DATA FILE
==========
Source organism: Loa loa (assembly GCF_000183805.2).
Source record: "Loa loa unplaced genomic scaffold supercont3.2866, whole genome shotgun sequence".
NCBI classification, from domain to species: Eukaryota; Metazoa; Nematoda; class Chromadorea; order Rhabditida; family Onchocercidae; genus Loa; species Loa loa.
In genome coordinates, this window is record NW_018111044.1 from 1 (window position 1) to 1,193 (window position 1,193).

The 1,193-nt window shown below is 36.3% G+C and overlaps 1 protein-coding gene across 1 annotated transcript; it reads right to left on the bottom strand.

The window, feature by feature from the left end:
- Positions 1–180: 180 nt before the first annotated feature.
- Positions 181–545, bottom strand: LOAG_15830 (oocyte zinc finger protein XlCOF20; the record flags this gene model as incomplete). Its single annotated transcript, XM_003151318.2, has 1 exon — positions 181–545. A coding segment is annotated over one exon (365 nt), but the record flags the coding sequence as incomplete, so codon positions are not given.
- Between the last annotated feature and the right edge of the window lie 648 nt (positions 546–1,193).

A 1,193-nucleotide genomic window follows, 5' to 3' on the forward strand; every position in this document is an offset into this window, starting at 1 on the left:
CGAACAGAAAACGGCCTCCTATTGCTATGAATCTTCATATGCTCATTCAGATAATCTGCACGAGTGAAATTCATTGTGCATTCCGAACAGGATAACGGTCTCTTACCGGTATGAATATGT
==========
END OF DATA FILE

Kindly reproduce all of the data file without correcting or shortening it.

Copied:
Source organism: Loa loa (assembly GCF_000183805.2).
Source record: "Loa loa unplaced genomic scaffold supercont3.2866, whole genome shotgun sequence".
NCBI classification, from domain to species: Eukaryota; Metazoa; Nematoda; class Chromadorea; order Rhabditida; family Onchocercidae; genus Loa; species Loa loa.
In genome coordinates, this window is record NW_018111044.1 from 1 (window position 1) to 1,193 (window position 1,193).

The 1,193-nt window shown below is 36.3% G+C and overlaps 1 protein-coding gene across 1 annotated transcript; it reads right to left on the bottom strand.

The window, feature by feature from the left end:
- Positions 1–180: 180 nt before the first annotated feature.
- Positions 181–545, bottom strand: LOAG_15830 (oocyte zinc finger protein XlCOF20; the record flags this gene model as incomplete). Its single annotated transcript, XM_003151318.2, has 1 exon — positions 181–545. A coding segment is annotated over one exon (365 nt), but the record flags the coding sequence as incomplete, so codon positions are not given.
- Between the last annotated feature and the right edge of the window lie 648 nt (positions 546–1,193).

A 1,193-nucleotide genomic window follows, 5' to 3' on the forward strand; every position in this document is an offset into this window, starting at 1 on the left:
CGAACAGAAAACGGCCTCCTATTGCTATGAATCTTCATATGCTCATTCAGATAATCTGCACGAGTGAAATTCATTGTGCATTCCGAACAGGATAACGGTCTCTTACCGGTATGAATATGT